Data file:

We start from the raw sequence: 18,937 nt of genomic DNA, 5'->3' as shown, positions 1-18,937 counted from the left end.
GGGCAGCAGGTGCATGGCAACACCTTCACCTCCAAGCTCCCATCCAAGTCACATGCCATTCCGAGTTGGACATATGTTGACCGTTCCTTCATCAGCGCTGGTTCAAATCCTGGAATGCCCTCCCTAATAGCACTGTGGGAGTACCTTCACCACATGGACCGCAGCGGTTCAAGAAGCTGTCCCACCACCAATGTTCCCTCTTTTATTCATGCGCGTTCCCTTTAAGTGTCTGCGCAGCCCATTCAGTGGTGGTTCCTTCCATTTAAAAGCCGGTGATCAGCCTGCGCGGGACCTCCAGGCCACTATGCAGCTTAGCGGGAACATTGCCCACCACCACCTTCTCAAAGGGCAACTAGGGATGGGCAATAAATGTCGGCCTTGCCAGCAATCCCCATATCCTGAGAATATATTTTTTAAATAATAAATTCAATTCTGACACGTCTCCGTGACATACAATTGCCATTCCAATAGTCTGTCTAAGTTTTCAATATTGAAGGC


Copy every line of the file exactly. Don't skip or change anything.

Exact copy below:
We start from the raw sequence: 18,937 nt of genomic DNA, 5'->3' as shown, positions 1-18,937 counted from the left end.
GGGCAGCAGGTGCATGGCAACACCTTCACCTCCAAGCTCCCATCCAAGTCACATGCCATTCCGAGTTGGACATATGTTGACCGTTCCTTCATCAGCGCTGGTTCAAATCCTGGAATGCCCTCCCTAATAGCACTGTGGGAGTACCTTCACCACATGGACCGCAGCGGTTCAAGAAGCTGTCCCACCACCAATGTTCCCTCTTTTATTCATGCGCGTTCCCTTTAAGTGTCTGCGCAGCCCATTCAGTGGTGGTTCCTTCCATTTAAAAGCCGGTGATCAGCCTGCGCGGGACCTCCAGGCCACTATGCAGCTTAGCGGGAACATTGCCCACCACCACCTTCTCAAAGGGCAACTAGGGATGGGCAATAAATGTCGGCCTTGCCAGCAATCCCCATATCCTGAGAATATATTTTTTAAATAATAAATTCAATTCTGACACGTCTCCGTGACATACAATTGCCATTCCAATAGTCTGTCTAAGTTTTCAATATTGAAGGC